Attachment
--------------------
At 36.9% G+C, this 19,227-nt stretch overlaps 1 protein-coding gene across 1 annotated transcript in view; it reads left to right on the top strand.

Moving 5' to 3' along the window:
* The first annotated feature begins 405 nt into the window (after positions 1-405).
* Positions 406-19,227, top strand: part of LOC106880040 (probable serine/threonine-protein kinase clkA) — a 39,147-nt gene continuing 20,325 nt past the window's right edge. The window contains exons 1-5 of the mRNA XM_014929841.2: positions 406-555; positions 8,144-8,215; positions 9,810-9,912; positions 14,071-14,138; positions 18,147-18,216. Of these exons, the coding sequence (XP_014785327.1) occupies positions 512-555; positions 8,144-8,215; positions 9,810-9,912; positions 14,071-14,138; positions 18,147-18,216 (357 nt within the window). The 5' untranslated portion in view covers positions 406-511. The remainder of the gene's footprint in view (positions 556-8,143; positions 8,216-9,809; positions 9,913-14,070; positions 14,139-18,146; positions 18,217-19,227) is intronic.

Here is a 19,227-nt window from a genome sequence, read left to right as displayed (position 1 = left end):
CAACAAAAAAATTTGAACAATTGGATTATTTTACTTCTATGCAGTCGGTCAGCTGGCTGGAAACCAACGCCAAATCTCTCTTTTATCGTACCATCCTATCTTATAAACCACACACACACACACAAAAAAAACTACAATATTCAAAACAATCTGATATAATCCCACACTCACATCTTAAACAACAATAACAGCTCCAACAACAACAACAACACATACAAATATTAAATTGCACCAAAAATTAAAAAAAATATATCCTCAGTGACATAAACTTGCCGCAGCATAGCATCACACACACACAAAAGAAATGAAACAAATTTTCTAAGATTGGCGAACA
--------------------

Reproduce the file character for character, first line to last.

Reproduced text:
At 36.9% G+C, this 19,227-nt stretch overlaps 1 protein-coding gene across 1 annotated transcript in view; it reads left to right on the top strand.

Moving 5' to 3' along the window:
* The first annotated feature begins 405 nt into the window (after positions 1-405).
* Positions 406-19,227, top strand: part of LOC106880040 (probable serine/threonine-protein kinase clkA) — a 39,147-nt gene continuing 20,325 nt past the window's right edge. The window contains exons 1-5 of the mRNA XM_014929841.2: positions 406-555; positions 8,144-8,215; positions 9,810-9,912; positions 14,071-14,138; positions 18,147-18,216. Of these exons, the coding sequence (XP_014785327.1) occupies positions 512-555; positions 8,144-8,215; positions 9,810-9,912; positions 14,071-14,138; positions 18,147-18,216 (357 nt within the window). The 5' untranslated portion in view covers positions 406-511. The remainder of the gene's footprint in view (positions 556-8,143; positions 8,216-9,809; positions 9,913-14,070; positions 14,139-18,146; positions 18,217-19,227) is intronic.

Here is a 19,227-nt window from a genome sequence, read left to right as displayed (position 1 = left end):
CAACAAAAAAATTTGAACAATTGGATTATTTTACTTCTATGCAGTCGGTCAGCTGGCTGGAAACCAACGCCAAATCTCTCTTTTATCGTACCATCCTATCTTATAAACCACACACACACACACAAAAAAAACTACAATATTCAAAACAATCTGATATAATCCCACACTCACATCTTAAACAACAATAACAGCTCCAACAACAACAACAACACATACAAATATTAAATTGCACCAAAAATTAAAAAAAATATATCCTCAGTGACATAAACTTGCCGCAGCATAGCATCACACACACACAAAAGAAATGAAACAAATTTTCTAAGATTGGCGAACA